Learning representations for visual place recognition
Josef Sivic, INRIA/Ecole Normale Superieure, Paris
Abstract: We consider the problem of visual place recognition: given the query image of a particular street or a building facade, the objective is to find one or more images in the geotagged database depicting the same place and estimate the camera location of the query.
First, we cast the place recognition problem as a classification task and use the available geotags to train a classifier for each location in the database in a similar manner to per exemplar SVMs in object recognition.
Second, we describe a representation of repeated image structures based on a simple modification of their weights in the bag-of-visual-word model and show that appropriate weighting of repeated image elements can significantly improve place recognition performance.
Finally, we describe a compact representation of 3D scenes, where an entire architectural site is represented by a small set of discriminative visual elements that are automatically learnt from rendered views. We demonstrate the learnt 3D visual elements can be used to match and localize historical and non-photographic imagery where the standard image representations based on local invariant features fail.
Results will be shown on collections of Internet images from Google street-view and Flickr as well as historical and non-photographic imagery.
Joint work with M. Aubry, P. Gronat, G. Obozinski, M. Okutomi, T. Pajdla, B. Russell and A. Torii.
Short bio: Josef Sivic received a degree from the Czech Technical University, Prague, in 2002 and the PhD degree from the University of Oxford in 2006. His thesis dealing with efficient visual search of images and videos was awarded the British Machine Vision Association 2007 Sullivan Thesis Prize and was short listed for the British Computer Society 2007 Distinguished Dissertation Award. His research interests include visual search and object recognition applied to large image and video collections. After spending six months as a postdoctoral researcher in the Computer Science and Artificial Intelligence Laboratory at the Massachusetts Institute of Technology, he currently holds a permanent position as an INRIA researcher at the Departement d’Informatique, Ecole Normale Superieure, Paris. He has published over 40 scientific publications and serves as an Associate Editor for the International Journal of Computer Vision.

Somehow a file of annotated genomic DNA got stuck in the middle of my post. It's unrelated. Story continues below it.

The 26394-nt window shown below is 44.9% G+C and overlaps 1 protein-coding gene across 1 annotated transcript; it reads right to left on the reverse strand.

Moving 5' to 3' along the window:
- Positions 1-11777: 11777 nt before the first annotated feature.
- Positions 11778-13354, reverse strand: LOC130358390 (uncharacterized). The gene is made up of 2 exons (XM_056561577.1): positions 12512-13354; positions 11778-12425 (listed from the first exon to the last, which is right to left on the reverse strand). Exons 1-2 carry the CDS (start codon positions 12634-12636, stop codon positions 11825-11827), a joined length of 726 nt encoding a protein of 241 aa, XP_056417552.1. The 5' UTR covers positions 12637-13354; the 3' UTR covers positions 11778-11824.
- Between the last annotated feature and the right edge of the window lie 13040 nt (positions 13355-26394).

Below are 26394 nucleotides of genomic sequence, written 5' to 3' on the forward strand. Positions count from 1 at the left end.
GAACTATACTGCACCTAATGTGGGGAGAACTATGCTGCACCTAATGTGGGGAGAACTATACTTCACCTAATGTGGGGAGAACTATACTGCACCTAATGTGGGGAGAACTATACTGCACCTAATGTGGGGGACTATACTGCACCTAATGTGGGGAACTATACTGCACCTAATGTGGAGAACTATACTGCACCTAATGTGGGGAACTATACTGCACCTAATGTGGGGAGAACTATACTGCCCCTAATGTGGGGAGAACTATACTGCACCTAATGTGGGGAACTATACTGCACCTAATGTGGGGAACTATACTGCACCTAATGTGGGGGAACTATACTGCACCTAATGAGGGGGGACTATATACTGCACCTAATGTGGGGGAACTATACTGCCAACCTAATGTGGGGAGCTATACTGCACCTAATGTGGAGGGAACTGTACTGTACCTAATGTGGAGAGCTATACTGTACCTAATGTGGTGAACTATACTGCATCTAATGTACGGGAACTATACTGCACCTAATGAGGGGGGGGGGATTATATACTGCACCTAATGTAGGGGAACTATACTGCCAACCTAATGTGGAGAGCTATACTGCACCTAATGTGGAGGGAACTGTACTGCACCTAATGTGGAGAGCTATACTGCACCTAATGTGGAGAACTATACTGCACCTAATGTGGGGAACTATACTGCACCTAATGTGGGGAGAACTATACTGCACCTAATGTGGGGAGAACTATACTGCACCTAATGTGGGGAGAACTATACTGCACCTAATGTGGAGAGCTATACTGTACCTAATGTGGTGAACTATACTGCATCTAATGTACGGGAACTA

Noah Snavely, Cornell University
Abstract: At the last workshop on geolocation at ECCV 2012, an interesting theme emerged on the representation of places -- from sets of images, to images with relations, to 3D models, to sets of geographically distinctive elements. In our recent work, we have been exploring graphs on images -- where images are nodes with visual connections -- as a more structured way to represent locations. We show how combining these graphs with discriminative learning techniques can yield better performance for location recognition.
Short bio: Noah Snavely is an assistant professor of Computer Science at Cornell University, where he has been on the faculty since 2009. He received a Ph.D. in Computer Science and Engineering from the University of Washington in 2008. Noah works in computer graphics and computer vision, with a particular interest in using vast amounts of imagery from the Internet to reconstruct and visualize our world in 3D. His work was the basis for Microsoft's Photosynth, a tool for building 3D visualizations from photo collections that has been used by many thousands of people. Noah is the recipient of a Microsoft New Faculty Fellowship and an NSF CAREER Award, and has been recognized by Technology Review's TR35.